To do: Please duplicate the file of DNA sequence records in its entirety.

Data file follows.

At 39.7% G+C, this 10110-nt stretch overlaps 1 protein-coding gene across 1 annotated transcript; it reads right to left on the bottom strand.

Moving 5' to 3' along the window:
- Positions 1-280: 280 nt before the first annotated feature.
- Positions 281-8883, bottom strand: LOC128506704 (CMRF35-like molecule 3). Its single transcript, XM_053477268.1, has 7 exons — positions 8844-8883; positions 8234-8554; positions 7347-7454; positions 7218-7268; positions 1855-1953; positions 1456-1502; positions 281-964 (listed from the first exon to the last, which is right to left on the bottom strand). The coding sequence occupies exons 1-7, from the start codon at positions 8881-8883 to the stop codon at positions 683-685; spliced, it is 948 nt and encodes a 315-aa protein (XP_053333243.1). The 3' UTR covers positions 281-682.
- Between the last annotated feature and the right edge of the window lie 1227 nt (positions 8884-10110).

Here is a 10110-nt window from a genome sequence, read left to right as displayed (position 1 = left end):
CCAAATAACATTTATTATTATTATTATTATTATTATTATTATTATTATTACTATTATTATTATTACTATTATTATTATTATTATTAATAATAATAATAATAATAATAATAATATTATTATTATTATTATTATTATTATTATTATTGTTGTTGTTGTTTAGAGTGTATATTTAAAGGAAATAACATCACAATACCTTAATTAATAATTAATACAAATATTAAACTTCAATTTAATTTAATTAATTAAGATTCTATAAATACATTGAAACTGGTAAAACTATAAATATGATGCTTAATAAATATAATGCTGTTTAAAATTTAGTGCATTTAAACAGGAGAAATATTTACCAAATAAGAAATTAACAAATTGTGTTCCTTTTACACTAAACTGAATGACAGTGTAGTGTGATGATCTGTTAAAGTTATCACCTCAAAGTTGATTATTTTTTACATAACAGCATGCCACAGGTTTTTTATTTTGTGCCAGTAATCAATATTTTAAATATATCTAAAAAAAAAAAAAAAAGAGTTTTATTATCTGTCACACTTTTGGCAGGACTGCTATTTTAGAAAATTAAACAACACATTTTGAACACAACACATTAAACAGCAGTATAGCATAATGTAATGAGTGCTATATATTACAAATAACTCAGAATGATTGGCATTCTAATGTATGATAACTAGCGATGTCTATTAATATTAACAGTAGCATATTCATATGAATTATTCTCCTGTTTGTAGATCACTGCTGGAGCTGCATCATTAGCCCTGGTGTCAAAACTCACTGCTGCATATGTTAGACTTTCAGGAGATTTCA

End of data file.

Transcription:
At 39.7% G+C, this 10110-nt stretch overlaps 1 protein-coding gene across 1 annotated transcript; it reads right to left on the bottom strand.

Moving 5' to 3' along the window:
- Positions 1-280: 280 nt before the first annotated feature.
- Positions 281-8883, bottom strand: LOC128506704 (CMRF35-like molecule 3). Its single transcript, XM_053477268.1, has 7 exons — positions 8844-8883; positions 8234-8554; positions 7347-7454; positions 7218-7268; positions 1855-1953; positions 1456-1502; positions 281-964 (listed from the first exon to the last, which is right to left on the bottom strand). The coding sequence occupies exons 1-7, from the start codon at positions 8881-8883 to the stop codon at positions 683-685; spliced, it is 948 nt and encodes a 315-aa protein (XP_053333243.1). The 3' UTR covers positions 281-682.
- Between the last annotated feature and the right edge of the window lie 1227 nt (positions 8884-10110).

Here is a 10110-nt window from a genome sequence, read left to right as displayed (position 1 = left end):
CCAAATAACATTTATTATTATTATTATTATTATTATTATTATTATTATTACTATTATTATTATTACTATTATTATTATTATTATTAATAATAATAATAATAATAATAATAATATTATTATTATTATTATTATTATTATTATTATTGTTGTTGTTGTTTAGAGTGTATATTTAAAGGAAATAACATCACAATACCTTAATTAATAATTAATACAAATATTAAACTTCAATTTAATTTAATTAATTAAGATTCTATAAATACATTGAAACTGGTAAAACTATAAATATGATGCTTAATAAATATAATGCTGTTTAAAATTTAGTGCATTTAAACAGGAGAAATATTTACCAAATAAGAAATTAACAAATTGTGTTCCTTTTACACTAAACTGAATGACAGTGTAGTGTGATGATCTGTTAAAGTTATCACCTCAAAGTTGATTATTTTTTACATAACAGCATGCCACAGGTTTTTTATTTTGTGCCAGTAATCAATATTTTAAATATATCTAAAAAAAAAAAAAAAAGAGTTTTATTATCTGTCACACTTTTGGCAGGACTGCTATTTTAGAAAATTAAACAACACATTTTGAACACAACACATTAAACAGCAGTATAGCATAATGTAATGAGTGCTATATATTACAAATAACTCAGAATGATTGGCATTCTAATGTATGATAACTAGCGATGTCTATTAATATTAACAGTAGCATATTCATATGAATTATTCTCCTGTTTGTAGATCACTGCTGGAGCTGCATCATTAGCCCTGGTGTCAAAACTCACTGCTGCATATGTTAGACTTTCAGGAGATTTCA